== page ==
Having two competitors in the family facing off on opposite sides of the field or court can be rather difficult on youth sports parents.
Just ask Jack and Jackie Harbaugh, parents of Jim and John, who compete this Sunday for a world championship in the Super Bowl, a.k.a. “Harbowl”. It’s been big news, entertaining, mind-boggling really–I guess you could say historic–to think that two brothers would end head coaching against each other in the Super Bowl.
I really have no advice for Jackie Harbaugh; she’s way out of my league! But I do have some thoughts for sports parents whose kids compete against each other on the field. I’ve seen it happen quite often in youth sports. Kids go to different schools, play for different traveling teams. It’s a situation that cannot be easy for Mom and Dad, but remembering these suggestions might help keep the competition healthy.
Rivalries can be positive. It will be nearly impossible to squash the rivalry and quite honestly, you should’t want to. Rivalries push athletes to be better and teaches them to handle conflict.
Success should not be over-emphasized. Although your athlete’s accomplishments are important, putting too much emphasis on them can hurt a sibling. Congratulate the winning child and his hard work. Then praise the hard work of the child who did not perform as well. The focus should be on effort, not success.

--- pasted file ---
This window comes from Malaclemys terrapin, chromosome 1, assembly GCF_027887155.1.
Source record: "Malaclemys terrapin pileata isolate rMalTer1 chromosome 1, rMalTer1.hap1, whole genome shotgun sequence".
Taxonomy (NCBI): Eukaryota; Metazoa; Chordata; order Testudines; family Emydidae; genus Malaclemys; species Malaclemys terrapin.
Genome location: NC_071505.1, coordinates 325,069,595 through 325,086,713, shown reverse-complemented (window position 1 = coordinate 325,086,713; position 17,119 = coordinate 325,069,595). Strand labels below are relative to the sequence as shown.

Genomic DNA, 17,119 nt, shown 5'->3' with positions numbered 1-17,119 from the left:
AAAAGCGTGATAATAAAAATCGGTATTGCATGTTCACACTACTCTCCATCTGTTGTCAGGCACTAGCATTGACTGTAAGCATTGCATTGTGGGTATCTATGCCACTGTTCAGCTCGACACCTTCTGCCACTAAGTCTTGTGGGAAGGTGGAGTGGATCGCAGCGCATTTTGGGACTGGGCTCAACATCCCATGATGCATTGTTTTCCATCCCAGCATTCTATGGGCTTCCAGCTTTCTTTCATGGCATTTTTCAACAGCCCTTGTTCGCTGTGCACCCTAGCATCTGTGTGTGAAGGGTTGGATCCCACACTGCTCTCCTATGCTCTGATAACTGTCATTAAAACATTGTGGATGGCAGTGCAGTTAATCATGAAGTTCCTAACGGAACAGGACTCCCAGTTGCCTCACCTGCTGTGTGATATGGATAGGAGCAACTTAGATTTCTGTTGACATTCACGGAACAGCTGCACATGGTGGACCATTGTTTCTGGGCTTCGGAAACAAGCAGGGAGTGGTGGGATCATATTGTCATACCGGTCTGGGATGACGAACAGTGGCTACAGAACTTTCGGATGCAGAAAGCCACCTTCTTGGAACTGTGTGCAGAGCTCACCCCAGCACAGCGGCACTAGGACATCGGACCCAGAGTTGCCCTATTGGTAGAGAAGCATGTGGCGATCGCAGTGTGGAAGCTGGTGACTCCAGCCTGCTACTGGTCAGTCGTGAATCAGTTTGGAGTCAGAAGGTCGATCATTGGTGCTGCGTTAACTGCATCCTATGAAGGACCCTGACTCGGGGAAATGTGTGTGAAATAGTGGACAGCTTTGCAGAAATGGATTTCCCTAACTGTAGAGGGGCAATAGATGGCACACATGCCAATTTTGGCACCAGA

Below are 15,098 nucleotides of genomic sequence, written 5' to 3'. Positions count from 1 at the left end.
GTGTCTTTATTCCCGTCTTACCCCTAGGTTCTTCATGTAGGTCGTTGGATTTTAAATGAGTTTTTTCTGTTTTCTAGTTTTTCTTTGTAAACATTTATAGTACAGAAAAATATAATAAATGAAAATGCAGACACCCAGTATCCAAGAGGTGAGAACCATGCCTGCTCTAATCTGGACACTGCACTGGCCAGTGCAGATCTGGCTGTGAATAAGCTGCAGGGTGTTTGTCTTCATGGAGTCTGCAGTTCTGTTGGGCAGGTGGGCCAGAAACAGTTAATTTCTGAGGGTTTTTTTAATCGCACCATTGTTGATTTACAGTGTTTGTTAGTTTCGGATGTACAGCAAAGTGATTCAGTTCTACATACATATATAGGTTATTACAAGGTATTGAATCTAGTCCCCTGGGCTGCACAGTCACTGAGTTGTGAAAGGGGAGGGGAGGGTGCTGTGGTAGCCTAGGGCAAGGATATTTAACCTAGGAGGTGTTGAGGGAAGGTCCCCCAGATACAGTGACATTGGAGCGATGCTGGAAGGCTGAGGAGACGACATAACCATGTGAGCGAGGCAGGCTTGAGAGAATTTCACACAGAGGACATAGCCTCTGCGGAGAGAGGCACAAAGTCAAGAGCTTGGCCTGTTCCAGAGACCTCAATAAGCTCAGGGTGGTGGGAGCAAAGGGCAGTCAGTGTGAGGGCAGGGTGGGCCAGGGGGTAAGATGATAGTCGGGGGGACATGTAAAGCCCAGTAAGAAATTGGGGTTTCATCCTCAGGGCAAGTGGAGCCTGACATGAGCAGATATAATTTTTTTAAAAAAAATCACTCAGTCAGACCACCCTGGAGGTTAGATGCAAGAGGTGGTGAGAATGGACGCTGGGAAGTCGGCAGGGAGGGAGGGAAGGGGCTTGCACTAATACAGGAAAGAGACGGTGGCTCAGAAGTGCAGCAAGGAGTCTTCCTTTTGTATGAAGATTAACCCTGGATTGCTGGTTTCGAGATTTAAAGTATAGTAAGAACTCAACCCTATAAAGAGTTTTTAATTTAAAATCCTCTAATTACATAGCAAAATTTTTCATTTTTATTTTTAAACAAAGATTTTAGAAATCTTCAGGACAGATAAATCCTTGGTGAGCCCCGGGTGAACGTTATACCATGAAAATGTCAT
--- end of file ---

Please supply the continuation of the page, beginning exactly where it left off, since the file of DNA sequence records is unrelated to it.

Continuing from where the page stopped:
No favorites. Sometimes parents support one child over another without realizing it. It’s a good idea for sports parents to balance their involvement in their kids’ sports.
No comparisons. I imagine Jack and Jackie Harbaugh were tempted to compare their sons as they grew up, only one year apart. Comparisons are dangerous; they affect a child’s self-esteem. When a parent talks more about a child’s successes or uses comparisons as a means to motivate another child, it can lead to resentment between siblings.
Competition doesn’t come home. Don’t let game competition come home with you. Athletes need a place to cool off, a safe haven from feeling beaten down. I’m not saying you should ignore it; it’s okay to talk about it, just don’t let the discussion escalate into a fight where one child’s self-esteem is battered because he lost in the competition.
It will be most interesting to observe Jackie and Jack Harbaugh this weekend as they watch their sons compete. I imagine they will be cheering for every play!
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